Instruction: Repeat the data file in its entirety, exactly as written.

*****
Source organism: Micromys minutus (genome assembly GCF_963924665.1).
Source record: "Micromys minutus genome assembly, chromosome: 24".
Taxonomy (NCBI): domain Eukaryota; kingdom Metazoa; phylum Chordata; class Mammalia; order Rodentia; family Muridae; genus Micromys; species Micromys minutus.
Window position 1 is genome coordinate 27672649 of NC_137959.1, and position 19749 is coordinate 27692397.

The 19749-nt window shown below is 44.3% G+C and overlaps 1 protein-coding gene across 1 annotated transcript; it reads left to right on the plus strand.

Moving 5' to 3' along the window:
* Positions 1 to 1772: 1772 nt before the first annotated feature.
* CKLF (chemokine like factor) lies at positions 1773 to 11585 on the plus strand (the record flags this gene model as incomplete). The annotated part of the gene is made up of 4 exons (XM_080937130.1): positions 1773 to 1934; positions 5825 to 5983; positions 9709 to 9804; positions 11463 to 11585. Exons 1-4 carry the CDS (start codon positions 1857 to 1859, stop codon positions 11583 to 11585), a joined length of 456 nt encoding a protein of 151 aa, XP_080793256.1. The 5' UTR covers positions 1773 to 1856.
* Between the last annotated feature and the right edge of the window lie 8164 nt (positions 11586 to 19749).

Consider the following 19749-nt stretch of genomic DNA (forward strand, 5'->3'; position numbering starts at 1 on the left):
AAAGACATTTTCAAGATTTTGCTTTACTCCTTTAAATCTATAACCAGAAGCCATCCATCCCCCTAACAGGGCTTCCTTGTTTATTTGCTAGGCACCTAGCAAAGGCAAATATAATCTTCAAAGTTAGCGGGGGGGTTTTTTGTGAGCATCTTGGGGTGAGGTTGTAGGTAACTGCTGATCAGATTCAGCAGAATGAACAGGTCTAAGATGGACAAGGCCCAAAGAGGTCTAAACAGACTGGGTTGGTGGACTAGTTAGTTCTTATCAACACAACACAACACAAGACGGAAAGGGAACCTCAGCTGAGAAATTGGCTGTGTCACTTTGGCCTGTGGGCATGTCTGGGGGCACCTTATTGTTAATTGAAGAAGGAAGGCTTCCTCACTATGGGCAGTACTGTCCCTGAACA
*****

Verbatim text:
Source organism: Micromys minutus (genome assembly GCF_963924665.1).
Source record: "Micromys minutus genome assembly, chromosome: 24".
Taxonomy (NCBI): domain Eukaryota; kingdom Metazoa; phylum Chordata; class Mammalia; order Rodentia; family Muridae; genus Micromys; species Micromys minutus.
Window position 1 is genome coordinate 27672649 of NC_137959.1, and position 19749 is coordinate 27692397.

The 19749-nt window shown below is 44.3% G+C and overlaps 1 protein-coding gene across 1 annotated transcript; it reads left to right on the plus strand.

Moving 5' to 3' along the window:
* Positions 1 to 1772: 1772 nt before the first annotated feature.
* CKLF (chemokine like factor) lies at positions 1773 to 11585 on the plus strand (the record flags this gene model as incomplete). The annotated part of the gene is made up of 4 exons (XM_080937130.1): positions 1773 to 1934; positions 5825 to 5983; positions 9709 to 9804; positions 11463 to 11585. Exons 1-4 carry the CDS (start codon positions 1857 to 1859, stop codon positions 11583 to 11585), a joined length of 456 nt encoding a protein of 151 aa, XP_080793256.1. The 5' UTR covers positions 1773 to 1856.
* Between the last annotated feature and the right edge of the window lie 8164 nt (positions 11586 to 19749).

Consider the following 19749-nt stretch of genomic DNA (forward strand, 5'->3'; position numbering starts at 1 on the left):
AAAGACATTTTCAAGATTTTGCTTTACTCCTTTAAATCTATAACCAGAAGCCATCCATCCCCCTAACAGGGCTTCCTTGTTTATTTGCTAGGCACCTAGCAAAGGCAAATATAATCTTCAAAGTTAGCGGGGGGGTTTTTTGTGAGCATCTTGGGGTGAGGTTGTAGGTAACTGCTGATCAGATTCAGCAGAATGAACAGGTCTAAGATGGACAAGGCCCAAAGAGGTCTAAACAGACTGGGTTGGTGGACTAGTTAGTTCTTATCAACACAACACAACACAAGACGGAAAGGGAACCTCAGCTGAGAAATTGGCTGTGTCACTTTGGCCTGTGGGCATGTCTGGGGGCACCTTATTGTTAATTGAAGAAGGAAGGCTTCCTCACTATGGGCAGTACTGTCCCTGAACA